The only way I can see the switch being in the wrong position compared to the state of the computer is when the system is shut down through windows. When that happens I guess I'd need to intercept a signal to know this, so that when it's moved to the off position when the computer has been successfully shut down it won't turn the computer back on again.

[quote author=Nick Gammon link=topic=194136.msg1434872#msg1434872 date=1382214314] So you could use the second pair of wires to detect if the power was currently on or not. [/quote]

That's a good point - it's very common in my experience for momentary power switches to show their current state via an LED and so a motherboard designed to work with one could be expected to provide a suitable signal. Given the signal, I'm even more confident that it would be possible to generate the required pulses (turn the PC on if it is not already on, etc) via a couple of hardware timers. Or you could use an Arduino if you don't mind throwing money at the problem.

Well, a breadboard "Arduino" is only throwing a couple of dollars at the problem, and you have a lot more control.

And you don't need a relay.

It has been mentioned before that if you are controlling a logic circuit, there is probably insufficient current in the circuit to "wet" the contacts.

(Before someone chimes in, yes you could use a reed relay.)

I was under the assumption that the power supply switch is fed 12V, if it’s actually lower, something the Arduino can handle you are right I would not need a relay, just to toggle a digital output pin.

Time to break out the multimeter!

Arinoth: I was under the assumption that the power supply switch is fed 12V, if it's actually lower, something the Arduino can handle you are right I would not need a relay, just to toggle a digital output pin.

It cannot be fed 12V - there is no 12V when the computer is turned off. The standby power supply is 5V.

All logic is in fact 5V, 12V only exists to drive motors in larger disk drives (and RS-232).

However you certainly should use a transistor to interface to it, not just an Arduino pin. In which case (referenced to ground) it would not matter if it were 12V.

The motherboard has a power light to indicate it's on.

Problem 1 solved (high is on, low is pc off) Problem 2, use a transistor to switch on the pc.. Problem 3. Controlling windows volume.

  1. Use a leonardo ur vusb on an uno and emulate button presses.
  2. Run a small server/program on the PC which adjusts volume.

If 2 . You can interface with USB, and over a com port instruct your program to change the volume.

Another way is to use bluetooth or ethernet.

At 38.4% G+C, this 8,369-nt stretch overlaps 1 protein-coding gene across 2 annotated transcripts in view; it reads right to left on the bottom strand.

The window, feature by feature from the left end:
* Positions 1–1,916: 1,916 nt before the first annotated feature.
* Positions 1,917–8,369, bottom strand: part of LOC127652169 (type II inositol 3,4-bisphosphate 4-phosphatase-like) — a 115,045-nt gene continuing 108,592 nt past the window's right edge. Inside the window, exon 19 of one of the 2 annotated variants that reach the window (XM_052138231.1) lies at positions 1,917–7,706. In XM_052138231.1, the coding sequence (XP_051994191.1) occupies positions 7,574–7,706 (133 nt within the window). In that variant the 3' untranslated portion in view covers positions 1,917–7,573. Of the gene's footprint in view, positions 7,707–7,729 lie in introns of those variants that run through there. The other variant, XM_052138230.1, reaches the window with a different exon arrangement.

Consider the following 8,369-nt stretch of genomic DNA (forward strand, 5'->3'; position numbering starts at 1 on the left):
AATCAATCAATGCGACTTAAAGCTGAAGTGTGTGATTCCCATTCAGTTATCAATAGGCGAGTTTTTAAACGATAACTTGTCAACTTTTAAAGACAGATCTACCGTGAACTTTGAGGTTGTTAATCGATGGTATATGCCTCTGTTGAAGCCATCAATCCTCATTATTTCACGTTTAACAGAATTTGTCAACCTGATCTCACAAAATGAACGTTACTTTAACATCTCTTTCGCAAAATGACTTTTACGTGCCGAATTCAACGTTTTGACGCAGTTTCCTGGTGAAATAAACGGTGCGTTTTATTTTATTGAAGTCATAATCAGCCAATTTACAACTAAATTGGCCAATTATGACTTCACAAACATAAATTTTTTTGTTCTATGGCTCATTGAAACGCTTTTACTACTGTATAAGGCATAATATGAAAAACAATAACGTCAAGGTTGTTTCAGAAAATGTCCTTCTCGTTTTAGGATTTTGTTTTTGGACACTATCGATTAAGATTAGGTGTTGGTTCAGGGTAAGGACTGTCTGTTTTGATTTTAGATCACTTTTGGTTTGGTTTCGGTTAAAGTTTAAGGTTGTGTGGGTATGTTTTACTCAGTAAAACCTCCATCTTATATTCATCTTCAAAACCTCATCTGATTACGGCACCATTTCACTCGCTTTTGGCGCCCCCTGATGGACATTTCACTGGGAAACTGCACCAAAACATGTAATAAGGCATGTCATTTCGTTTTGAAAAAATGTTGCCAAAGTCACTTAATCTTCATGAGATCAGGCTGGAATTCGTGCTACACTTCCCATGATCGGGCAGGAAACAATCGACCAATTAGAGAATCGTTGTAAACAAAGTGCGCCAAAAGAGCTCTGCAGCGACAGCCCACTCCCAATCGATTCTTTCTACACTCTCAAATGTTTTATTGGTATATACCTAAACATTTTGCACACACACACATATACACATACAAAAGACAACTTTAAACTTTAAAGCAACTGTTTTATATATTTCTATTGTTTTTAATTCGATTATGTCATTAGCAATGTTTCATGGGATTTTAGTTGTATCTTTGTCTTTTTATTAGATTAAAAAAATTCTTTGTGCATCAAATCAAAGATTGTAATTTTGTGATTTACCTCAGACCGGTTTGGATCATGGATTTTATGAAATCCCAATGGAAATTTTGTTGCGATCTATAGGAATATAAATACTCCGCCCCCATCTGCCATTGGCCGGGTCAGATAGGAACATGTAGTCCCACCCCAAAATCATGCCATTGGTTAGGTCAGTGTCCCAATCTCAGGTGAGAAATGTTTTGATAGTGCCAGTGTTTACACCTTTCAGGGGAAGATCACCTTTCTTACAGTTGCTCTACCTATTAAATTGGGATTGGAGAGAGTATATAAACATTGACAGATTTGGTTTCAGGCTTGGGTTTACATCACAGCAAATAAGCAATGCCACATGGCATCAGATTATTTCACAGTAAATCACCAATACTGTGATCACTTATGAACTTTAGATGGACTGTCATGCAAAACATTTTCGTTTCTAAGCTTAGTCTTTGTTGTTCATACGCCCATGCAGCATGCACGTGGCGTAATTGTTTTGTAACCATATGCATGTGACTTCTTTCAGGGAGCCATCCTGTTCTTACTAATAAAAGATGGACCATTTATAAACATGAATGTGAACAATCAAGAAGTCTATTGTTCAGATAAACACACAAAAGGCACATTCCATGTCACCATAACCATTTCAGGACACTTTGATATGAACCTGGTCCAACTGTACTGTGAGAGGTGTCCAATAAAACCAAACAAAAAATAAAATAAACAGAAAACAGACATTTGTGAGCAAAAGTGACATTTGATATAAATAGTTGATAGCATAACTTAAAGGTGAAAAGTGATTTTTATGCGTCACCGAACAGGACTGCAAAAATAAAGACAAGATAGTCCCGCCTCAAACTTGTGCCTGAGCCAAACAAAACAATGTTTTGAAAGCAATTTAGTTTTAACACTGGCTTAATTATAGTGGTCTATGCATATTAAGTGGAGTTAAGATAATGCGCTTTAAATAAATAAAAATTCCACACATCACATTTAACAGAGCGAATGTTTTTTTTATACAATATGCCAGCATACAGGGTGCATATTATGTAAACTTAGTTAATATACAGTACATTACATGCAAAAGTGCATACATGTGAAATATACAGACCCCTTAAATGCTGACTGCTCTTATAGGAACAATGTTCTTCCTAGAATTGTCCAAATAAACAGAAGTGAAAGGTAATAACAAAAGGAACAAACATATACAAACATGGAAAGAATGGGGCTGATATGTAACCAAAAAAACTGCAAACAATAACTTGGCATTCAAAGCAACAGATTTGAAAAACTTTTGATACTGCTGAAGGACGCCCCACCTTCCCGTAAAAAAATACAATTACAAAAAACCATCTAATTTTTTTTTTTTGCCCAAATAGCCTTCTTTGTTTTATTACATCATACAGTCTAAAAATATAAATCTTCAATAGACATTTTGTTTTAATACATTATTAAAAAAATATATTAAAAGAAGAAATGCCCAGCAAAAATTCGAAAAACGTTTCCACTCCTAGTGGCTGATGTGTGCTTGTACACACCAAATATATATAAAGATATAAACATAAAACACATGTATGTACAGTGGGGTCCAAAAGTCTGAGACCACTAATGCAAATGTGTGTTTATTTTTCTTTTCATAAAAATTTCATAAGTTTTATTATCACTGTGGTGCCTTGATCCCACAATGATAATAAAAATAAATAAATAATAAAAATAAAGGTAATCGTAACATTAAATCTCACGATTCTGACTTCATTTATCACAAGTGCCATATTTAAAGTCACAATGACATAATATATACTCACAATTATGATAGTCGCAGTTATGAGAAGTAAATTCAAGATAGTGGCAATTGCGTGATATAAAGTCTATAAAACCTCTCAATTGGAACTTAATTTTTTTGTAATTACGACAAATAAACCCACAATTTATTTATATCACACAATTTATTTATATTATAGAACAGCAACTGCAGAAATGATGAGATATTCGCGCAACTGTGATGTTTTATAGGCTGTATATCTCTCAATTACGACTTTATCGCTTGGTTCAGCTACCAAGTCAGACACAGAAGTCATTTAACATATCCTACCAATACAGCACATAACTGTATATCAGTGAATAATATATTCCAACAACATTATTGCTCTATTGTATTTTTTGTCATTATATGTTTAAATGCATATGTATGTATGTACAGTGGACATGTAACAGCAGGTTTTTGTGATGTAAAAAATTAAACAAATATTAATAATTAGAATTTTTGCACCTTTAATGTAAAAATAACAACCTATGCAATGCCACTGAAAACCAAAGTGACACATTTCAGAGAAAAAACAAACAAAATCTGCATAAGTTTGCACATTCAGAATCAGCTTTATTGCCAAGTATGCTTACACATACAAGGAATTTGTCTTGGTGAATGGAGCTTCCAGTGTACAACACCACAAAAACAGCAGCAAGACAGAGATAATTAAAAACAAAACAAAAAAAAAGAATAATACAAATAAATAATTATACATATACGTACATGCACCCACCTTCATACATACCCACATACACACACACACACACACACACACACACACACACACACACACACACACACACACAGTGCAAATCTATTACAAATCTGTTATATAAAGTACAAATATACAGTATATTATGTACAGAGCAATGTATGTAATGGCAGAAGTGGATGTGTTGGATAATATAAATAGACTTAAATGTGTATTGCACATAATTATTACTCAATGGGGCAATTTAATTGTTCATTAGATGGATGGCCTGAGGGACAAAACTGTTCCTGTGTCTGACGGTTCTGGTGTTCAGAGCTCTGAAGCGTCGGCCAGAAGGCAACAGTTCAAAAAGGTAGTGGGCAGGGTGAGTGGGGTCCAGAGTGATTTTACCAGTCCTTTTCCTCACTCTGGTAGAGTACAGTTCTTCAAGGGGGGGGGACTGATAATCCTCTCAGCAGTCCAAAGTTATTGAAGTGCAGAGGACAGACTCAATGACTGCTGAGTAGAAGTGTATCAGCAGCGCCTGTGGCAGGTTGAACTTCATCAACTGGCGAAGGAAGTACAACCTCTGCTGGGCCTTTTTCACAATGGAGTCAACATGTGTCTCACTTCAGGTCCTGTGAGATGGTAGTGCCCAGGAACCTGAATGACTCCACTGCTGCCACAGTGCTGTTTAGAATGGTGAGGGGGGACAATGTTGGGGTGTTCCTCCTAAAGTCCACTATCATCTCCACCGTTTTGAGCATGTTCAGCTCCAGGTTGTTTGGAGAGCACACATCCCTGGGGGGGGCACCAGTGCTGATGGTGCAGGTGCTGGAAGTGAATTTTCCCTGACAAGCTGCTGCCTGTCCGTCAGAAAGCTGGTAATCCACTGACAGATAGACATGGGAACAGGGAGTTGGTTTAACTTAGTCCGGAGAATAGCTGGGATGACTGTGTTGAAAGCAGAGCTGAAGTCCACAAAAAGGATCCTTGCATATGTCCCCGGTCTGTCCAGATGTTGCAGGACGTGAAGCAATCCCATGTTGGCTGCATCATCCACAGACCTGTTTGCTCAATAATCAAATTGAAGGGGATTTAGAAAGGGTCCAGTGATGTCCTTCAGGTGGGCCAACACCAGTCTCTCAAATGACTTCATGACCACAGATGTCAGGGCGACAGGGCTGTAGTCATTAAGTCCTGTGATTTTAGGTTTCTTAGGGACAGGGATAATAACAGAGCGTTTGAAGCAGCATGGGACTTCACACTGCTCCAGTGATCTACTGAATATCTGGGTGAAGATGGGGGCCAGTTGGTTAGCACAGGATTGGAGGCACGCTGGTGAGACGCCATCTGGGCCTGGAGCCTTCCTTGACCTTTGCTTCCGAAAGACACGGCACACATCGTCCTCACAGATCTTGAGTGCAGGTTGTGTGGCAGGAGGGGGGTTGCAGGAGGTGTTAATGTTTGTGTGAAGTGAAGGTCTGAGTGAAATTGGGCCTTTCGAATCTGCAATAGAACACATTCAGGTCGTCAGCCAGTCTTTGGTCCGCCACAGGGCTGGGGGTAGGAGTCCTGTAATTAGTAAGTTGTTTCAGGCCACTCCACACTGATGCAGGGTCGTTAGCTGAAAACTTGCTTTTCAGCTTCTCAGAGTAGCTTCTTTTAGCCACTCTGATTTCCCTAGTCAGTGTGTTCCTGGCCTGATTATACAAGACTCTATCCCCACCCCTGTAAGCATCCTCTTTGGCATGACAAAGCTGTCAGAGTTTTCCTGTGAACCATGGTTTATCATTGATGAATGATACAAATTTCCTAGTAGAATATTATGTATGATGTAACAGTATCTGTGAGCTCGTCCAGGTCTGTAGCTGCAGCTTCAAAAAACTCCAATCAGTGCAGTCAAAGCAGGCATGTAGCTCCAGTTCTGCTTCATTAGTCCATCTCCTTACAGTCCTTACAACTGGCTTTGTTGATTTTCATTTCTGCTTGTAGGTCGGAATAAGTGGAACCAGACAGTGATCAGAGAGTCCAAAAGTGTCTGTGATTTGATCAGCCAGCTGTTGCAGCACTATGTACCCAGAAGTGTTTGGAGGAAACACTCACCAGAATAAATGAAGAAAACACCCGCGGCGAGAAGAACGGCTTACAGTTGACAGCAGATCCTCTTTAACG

cjdelphi: 2. Run a small server/program on the PC which adjusts volume.

If 2 . You can interface with USB, and over a com port instruct your program to change the volume.

The "server program" is already part of Windoze, has been since '95 AFAIK. Presumably Apple as well. You feed it standard documented keyboard codes via USB as a HID device. A Leonardo or "micro" is designed to do this.

Paul__B:

cjdelphi: 2. Run a small server/program on the PC which adjusts volume.

If 2 . You can interface with USB, and over a com port instruct your program to change the volume.

The "server program" is already part of Windoze, has been since '95 AFAIK. Presumably Apple as well. You feed it standard documented keyboard codes via USB as a HID device. A Leonardo or "micro" is designed to do this.

How?

I think you need to chase up "Leonardo HID device".

Are you talking nonsense?

The Windows virtual key definitions include various codes (0xA6 .. 0xB6 etc) to control mail applications, browsers, media players as well as muting and adjusting the volume. I haven't tried generating these application control keys programatically, but I noted that on the systems I've had with keyboards that include these non-standard keys, a non-standard driver was required to make them do anything useful. Unless you have a system that supports a keyboard with these keys, and you choose the virtual key codes which that system actually recognises, I suspect it simply won't work. You don't have anything to lose by trying, but don't assume that just because the codes are defined that they will automatically do what you want.

PeterH: on the systems I've had with keyboards that include these non-standard keys, a non-standard driver was required to make them do anything useful.

Our experiences differ then. On Brand-name keyboards (HP/Compaq, Dell) and various machines (HP/Compaq, Dell, Acer, Asus, generally not paired by name) it seems to work for me without problems. Is it only the big name manufacturers that install the drivers by default?

Thus prompted, I will bring home the Space Cadet Keyboard and verify it on Linux as well. XD